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July 4, 1989 | From United Press International
Oxford Energy Co. said it has received the final permits from Connecticut's environmental protection commissioner needed for the construction of a $100-million, tire-to-energy power plant. The company said the 30-megawatt plant will convert about 10 million tires a year into electricity for sale to Connecticut Light & Power, a Northeast Utilities subsidiary, under a long-term sales agreement.
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NEWS
April 1, 1990 | RUDY ABRAMSON, TIMES STAFF WRITER
In his relentless celebration of American folkways, Norman Rockwell transformed derelict automobile tires into little petunia beds and children's swings--testament to Yankee thrift and the creativity of ordinary folks who extracted their last nickel's worth. Sadly, nobody else has so deftly dispatched worn-out tires into a useful hereafter. Long a national nuisance, they are piling up across the country faster than ever.
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NEWS
April 1, 1990 | RUDY ABRAMSON, TIMES STAFF WRITER
In his relentless celebration of American folkways, Norman Rockwell transformed derelict automobile tires into little petunia beds and children's swings--testament to Yankee thrift and the creativity of ordinary folks who extracted their last nickel's worth. Sadly, nobody else has so deftly dispatched worn-out tires into a useful hereafter. Long a national nuisance, they are piling up across the country faster than ever.
BUSINESS
July 4, 1989 | From United Press International
Oxford Energy Co. said it has received the final permits from Connecticut's environmental protection commissioner needed for the construction of a $100-million, tire-to-energy power plant. The company said the 30-megawatt plant will convert about 10 million tires a year into electricity for sale to Connecticut Light & Power, a Northeast Utilities subsidiary, under a long-term sales agreement.
CALIFORNIA | LOCAL
February 26, 1987
Regarding the picture of "Rubber Mountain" (Feb. 17): Tell Arch Ford, senior vice president of the Oxford Energy Co., to avoid contracting to produce electricity for 14,000 homes. That is, if he intends to burn tires at the rate of 500 a minute to produce the electricity. 1,440 minutes a day will require 720,000 tires. The 40 million tires he is pictured as standing on will last only 55 1/2 days. Then the 14,000 homes will go dark until an additional 263 million tires a year are found.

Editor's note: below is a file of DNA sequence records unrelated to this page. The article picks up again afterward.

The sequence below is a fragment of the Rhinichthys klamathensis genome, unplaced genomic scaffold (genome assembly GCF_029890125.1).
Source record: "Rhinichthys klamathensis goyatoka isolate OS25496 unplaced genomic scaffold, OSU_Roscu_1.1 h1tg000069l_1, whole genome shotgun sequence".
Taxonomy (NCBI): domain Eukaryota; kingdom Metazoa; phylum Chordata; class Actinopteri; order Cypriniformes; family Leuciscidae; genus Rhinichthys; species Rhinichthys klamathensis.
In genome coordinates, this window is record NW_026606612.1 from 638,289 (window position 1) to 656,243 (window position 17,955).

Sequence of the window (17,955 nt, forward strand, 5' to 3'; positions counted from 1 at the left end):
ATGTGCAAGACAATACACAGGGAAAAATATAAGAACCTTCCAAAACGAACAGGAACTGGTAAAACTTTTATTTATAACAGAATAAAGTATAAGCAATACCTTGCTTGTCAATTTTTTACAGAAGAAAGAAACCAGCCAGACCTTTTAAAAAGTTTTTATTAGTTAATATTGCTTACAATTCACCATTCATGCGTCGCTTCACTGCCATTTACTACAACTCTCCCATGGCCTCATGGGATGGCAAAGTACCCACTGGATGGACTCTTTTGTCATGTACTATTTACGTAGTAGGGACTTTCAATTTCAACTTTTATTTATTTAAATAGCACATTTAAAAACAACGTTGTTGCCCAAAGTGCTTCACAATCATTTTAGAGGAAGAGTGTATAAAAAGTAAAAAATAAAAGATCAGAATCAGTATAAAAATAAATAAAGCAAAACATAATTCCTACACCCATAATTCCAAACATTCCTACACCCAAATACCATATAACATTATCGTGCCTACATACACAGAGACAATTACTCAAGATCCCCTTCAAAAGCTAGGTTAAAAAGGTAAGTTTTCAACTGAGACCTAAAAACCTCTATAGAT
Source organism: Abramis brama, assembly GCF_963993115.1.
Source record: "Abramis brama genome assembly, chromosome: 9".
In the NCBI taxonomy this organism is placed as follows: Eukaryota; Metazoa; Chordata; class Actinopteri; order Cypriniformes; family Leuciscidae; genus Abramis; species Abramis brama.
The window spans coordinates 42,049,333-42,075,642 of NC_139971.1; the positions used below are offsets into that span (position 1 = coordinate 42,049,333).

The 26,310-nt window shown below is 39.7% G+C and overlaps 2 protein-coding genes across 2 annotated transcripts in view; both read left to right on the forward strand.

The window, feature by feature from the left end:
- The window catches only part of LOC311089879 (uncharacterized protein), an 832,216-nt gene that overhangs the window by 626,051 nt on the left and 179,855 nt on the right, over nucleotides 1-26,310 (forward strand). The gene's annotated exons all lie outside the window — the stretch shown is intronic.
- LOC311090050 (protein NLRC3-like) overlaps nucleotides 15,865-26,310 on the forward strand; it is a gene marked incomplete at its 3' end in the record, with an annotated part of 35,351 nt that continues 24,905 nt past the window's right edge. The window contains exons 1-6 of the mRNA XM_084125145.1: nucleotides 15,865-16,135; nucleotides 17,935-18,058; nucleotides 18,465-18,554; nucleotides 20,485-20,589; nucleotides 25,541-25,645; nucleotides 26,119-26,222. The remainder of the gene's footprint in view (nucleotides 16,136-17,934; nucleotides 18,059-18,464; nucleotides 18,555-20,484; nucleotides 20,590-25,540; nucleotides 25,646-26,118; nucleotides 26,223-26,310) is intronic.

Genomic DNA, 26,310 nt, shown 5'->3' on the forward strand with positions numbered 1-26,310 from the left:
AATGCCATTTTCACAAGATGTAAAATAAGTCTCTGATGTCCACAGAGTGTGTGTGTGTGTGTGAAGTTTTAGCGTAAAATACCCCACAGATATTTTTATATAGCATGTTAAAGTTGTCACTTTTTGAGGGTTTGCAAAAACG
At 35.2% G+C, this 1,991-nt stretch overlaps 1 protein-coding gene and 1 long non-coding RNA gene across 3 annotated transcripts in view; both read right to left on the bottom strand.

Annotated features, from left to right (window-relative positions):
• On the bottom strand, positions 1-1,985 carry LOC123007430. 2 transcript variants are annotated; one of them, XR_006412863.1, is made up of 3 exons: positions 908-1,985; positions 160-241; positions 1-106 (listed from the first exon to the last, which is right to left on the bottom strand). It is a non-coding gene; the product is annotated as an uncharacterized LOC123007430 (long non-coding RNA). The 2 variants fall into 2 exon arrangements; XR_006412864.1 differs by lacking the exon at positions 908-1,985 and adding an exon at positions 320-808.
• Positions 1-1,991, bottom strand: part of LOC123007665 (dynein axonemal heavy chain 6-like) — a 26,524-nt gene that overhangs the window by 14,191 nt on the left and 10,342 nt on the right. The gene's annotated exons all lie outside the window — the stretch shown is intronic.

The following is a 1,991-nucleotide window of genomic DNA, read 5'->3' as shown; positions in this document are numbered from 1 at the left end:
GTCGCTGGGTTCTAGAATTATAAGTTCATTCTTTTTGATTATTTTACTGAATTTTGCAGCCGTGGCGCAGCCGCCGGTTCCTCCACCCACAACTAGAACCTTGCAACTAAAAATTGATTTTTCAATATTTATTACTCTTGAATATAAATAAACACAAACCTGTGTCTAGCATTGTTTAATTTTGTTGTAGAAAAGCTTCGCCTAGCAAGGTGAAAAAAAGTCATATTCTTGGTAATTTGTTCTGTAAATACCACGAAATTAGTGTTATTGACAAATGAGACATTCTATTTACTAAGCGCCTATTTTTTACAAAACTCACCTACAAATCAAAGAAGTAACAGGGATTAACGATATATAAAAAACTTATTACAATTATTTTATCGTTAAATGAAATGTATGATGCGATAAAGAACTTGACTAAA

CALIFORNIA | LOCAL
April 23, 1987
Reader Philip Rask from Newport Beach (Letters, Feb. 26) is exactly correct in his mathematical calculations, that if Oxford Energy burns tires at the rate of 500 per minute to produce the electricity at its new Modesto plant, the electricity would only last 55 1/2 days. Unfortunately, a typographical error appeared in the news article, which created a lot of unnecessary work for Rask. Our $41.5-million plant, the first plant in the United States that will burn whole tires to generate energy will be burning 50 tires per minute to create steam for a turbine to provide power for 14,000 homes--not 500 tires per minute.
CALIFORNIA | LOCAL
March 8, 1995 | FRANK MANNING
The city of Calabasas' tire recycling efforts have reached a point where the rubber meets the road--in a manner of speaking. The city has applied for a $13,750 state grant to cover the cost of converting 16,800 tires stored at the Calabasas Landfill into rubberized asphalt for use on local streets. The money would go toward transporting the tires to a facility in Fontana, where they would be ground up and turned into asphalt, said Calabasas City Manager Charles Cate.
NEWS
December 29, 1987 | From Times Wire Services
The owners of the world's largest tire dump were accused Monday by Atty. Gen. John K. Van de Kamp of creating a public nuisance that could erupt into a huge inferno. Van de Kamp said the charges in Stanislaus County Superior Court against Edward and Mary Etta Filbin cite mosquito breeding as well as the potential fire danger.
NEWS
June 4, 1989 | RODNEY ANGOVE, Associated Press
The little factory south of town that converts rice wastes to electricity is a sweet deal for everyone. It relieves 21 rice mills of the expensive landfill disposal of rice hulls, and spares residents of the Sacramento Valley from the noxious smoke of rice straw burning in the fields. The Pacific Gas & Electric Co. gets power without the financial and environmental encumbrances. Electricity users may turn on their toasters without visions of oil sheiks or leaking tankers. Even the makers of concrete, ceramics, glass and computer chips welcome the burning rice's ash, which is also used to oxidize and solidify toxic waste spills.
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